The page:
Despite almost three quarters (72%) of the 100 CEOs surveyed by KPMG voting for the UK to remain in the EU, they are confident in the short to medium term for the growth of the economy and their business.
However, over half believe the UK’s ability to do effective business will be hindered after leaving the EU and more worryingly, a majority are considering relocating their headquarters or operations outside the UK.
Simon Collins, KPMG UK chairman, said, “In our own work, we have seen international clients who had been considering basing European headquarters in the UK, opt for Ireland instead. Our latest analysis shows that this effect could be exaggerated by UK companies moving.
Collins warned that government should be “really concerned about a leaching of British business abroad and should engage with business early to understand what assurances they can offer and closely monitor any shifts overseas. Equally, businesses should be sharing their on the ground experiences to convene a unified voice into government.”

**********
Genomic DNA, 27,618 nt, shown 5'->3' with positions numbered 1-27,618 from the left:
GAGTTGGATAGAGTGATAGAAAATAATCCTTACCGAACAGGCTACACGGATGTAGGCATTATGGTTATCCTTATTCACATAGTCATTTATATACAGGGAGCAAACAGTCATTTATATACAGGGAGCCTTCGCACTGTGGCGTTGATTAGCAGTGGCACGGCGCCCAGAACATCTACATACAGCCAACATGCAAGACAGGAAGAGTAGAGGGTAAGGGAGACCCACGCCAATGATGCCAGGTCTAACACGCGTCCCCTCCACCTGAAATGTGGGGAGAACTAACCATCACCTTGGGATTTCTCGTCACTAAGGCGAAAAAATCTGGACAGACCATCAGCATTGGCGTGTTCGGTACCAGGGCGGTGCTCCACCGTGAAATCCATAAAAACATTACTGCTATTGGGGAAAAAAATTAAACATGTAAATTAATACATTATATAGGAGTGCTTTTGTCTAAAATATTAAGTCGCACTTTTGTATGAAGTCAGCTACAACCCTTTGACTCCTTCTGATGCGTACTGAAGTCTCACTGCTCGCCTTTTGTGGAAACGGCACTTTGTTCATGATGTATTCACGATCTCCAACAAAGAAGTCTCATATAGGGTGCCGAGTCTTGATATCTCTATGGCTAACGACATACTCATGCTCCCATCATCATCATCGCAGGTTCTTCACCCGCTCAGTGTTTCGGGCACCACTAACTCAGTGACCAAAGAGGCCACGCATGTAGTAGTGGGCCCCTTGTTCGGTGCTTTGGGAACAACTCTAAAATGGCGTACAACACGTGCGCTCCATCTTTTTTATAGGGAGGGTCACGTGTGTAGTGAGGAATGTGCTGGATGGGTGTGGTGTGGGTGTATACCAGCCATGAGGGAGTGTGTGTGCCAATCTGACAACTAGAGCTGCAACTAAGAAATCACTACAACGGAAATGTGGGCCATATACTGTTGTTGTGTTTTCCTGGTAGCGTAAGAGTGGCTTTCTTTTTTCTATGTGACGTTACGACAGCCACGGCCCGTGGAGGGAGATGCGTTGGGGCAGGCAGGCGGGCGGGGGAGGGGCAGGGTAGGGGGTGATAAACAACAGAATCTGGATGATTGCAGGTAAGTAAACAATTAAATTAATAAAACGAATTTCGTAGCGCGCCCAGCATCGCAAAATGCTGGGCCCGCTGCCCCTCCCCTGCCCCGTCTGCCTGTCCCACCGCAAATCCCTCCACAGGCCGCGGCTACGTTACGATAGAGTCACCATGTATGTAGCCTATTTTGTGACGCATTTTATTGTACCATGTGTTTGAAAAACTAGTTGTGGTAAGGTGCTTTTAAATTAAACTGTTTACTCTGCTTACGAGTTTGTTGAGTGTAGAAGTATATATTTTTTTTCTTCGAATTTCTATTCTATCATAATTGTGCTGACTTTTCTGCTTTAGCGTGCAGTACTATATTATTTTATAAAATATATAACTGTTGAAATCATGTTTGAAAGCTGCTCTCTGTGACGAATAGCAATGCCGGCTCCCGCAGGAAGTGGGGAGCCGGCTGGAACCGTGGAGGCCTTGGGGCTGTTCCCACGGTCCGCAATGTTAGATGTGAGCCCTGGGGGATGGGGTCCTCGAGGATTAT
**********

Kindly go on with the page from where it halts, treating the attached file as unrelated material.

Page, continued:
A majority of the CEOs, from companies with revenues ranged between £100m and £1bn, said that a societal division between “big business” and the general public contributed to the EU referendum result.
“The trust which was broken by the 2008 crash is far from repaired,” added Collins.
A report yesterday from PwC and CBI revealed confidence in the UK financial services industry deteriorated since the referendum, despite healthy growth in business volumes and profits.